In our increasingly litigious society, the development of a secondary debt trading market has increased the importance of evaluating litigation claims in connection with investment opportunities in various debt instruments. Especially where the borrower is accused of some financial fraud or misconduct, potential claims of conspiracy, aiding and abetting, and breach of fiduciary duty, among others, against third parties, such as the borrower’s initial or agent lender, have become an important element in the strategy of many hedge funds and other investment vehicles for acquiring debt at exceedingly sharp discounts.

As lenders have increasingly come under attack by subsequent purchasers of the debt who seek windfall profits based on such claims, they have turned to various protective devices including, on occasion, the ancient doctrine of champerty and maintenance. In New York, however, the champerty statute generally has not been applied to secondary transactions in debt instruments despite the acquirer’s clear intent to enforce the obligation through litigation. Now, in Trust for the Certificate Holders of the Merrill Lynch Mortgage Investors Inc. v. Love Funding Corp., No. 123 (N.Y. Oct. 15, 2009) (Merrill Lynch v. Love Funding), the New York Court of Appeals may have finally eliminated any ability to utilize the old doctrine against purchasers of debt that acquire the debt with the intent of collecting through litigation.


Maintenance is defined as the support, promotion, or assistance provided to a litigant by one who has no bona fide interest in the case.1 Champerty, a subset of maintenance, is defined as undertaking to further another’s interest in a suit in exchange for an interest in the claim should a favorable result ensue.2 As explained by the U.S. Supreme Court, “[p]ut simply, maintenance is helping another prosecute a suit; champerty is maintaining a suit in return for a financial interest in the outcome.”3 As discussed below, champerty includes the purchase of a claim for the purpose of bringing suit.

History and Policy

The doctrines of champerty and maintenance are ancient, reaching as far back as ancient Greek and Roman law and the doctrines of sykophanteia and calumnia.4 “Commentators have traced the doctrine of champerty, and its doctrinal nearcousins of maintenance and barratry, back to Greek and Roman law, through the English law of the Middle Ages, and into the statutory or common law of many of the states.”5 An early champerty statute was enacted by Edward I in the thirteenth century.6 It provided that “[n]o officer of the King by themselves, nor by other, shall maintain pleas, suits, or matters hanging in the King’s courts, for land, tenements, or other things, for to have part or profit thereof by covenant made between them; and he that doth, shall be punished at the King’s pleasure.”7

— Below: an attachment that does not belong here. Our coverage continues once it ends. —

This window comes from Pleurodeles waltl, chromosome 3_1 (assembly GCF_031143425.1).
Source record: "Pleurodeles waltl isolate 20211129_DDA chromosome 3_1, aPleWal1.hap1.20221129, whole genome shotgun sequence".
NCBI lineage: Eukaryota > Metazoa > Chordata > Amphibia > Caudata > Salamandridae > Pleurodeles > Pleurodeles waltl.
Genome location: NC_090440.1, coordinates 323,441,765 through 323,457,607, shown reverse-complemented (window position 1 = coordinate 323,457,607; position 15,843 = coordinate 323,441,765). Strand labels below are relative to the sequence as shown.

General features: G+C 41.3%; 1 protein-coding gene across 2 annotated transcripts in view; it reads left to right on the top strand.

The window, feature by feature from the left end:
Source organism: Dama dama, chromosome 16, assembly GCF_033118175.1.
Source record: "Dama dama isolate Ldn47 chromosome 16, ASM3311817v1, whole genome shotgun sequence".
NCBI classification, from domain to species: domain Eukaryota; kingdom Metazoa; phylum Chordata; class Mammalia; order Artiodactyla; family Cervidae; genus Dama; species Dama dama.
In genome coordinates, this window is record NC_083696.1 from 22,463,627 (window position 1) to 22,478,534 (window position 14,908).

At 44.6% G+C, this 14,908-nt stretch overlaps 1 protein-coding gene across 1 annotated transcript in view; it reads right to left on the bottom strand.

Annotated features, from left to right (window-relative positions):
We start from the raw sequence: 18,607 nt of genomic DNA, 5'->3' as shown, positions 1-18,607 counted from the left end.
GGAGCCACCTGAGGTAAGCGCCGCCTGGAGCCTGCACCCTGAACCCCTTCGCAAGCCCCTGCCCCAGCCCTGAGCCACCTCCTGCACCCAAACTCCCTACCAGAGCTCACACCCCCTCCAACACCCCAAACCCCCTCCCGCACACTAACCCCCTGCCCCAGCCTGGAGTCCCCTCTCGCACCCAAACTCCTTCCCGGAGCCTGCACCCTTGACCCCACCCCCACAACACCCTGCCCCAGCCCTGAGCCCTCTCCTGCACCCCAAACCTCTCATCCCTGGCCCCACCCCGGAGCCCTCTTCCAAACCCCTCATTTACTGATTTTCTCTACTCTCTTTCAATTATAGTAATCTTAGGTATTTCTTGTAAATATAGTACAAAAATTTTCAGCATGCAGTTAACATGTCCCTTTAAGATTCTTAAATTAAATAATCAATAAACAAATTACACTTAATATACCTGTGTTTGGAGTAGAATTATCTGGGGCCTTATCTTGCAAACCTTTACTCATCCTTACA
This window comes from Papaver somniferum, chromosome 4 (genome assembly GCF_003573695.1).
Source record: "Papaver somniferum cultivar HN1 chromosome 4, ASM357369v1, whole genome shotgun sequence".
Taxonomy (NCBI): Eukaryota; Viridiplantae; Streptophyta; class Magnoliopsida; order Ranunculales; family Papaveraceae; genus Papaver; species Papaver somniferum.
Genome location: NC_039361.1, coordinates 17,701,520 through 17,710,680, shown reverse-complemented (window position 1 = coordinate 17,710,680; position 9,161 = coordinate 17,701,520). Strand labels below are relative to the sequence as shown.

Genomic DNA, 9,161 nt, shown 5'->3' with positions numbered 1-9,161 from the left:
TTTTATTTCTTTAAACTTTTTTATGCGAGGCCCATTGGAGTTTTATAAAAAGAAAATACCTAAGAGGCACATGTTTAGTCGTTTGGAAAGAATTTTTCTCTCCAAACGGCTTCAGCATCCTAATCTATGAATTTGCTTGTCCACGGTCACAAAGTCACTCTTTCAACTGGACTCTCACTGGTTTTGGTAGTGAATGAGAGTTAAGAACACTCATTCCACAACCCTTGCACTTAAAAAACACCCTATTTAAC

Under early English common law, assignments of a cause of action, giving the assignee the right to bring suit in his own name, generally were forbidden.8 To avoid such impediments, wealthy individuals acquired interests in legal claims by agreeing to pay the litigant’s expenses in exchange for a share of the results if successful,9 thus often financing claims against those upon whom the champertors sought to inflict financial or political injury.10

Legal historians view champerty as a final “flaring up” of the feudal era, a last-ditch effort of feudal lords to combat the limits root across Europe in the eleventh and twelfth centuries.11 Efforts to prevent champerty and maintenance were grounded in several concerns: the king’s desire to prevent litigation involving his own interests or those of his supporters; clerical opposition to litigation generally, especially in secular courts; a general dislike of usury, or the practice of loaning money at interest; and the belief that litigation was, in itself, an undesirable and distasteful affair, regardless of the merits of a lawsuit.12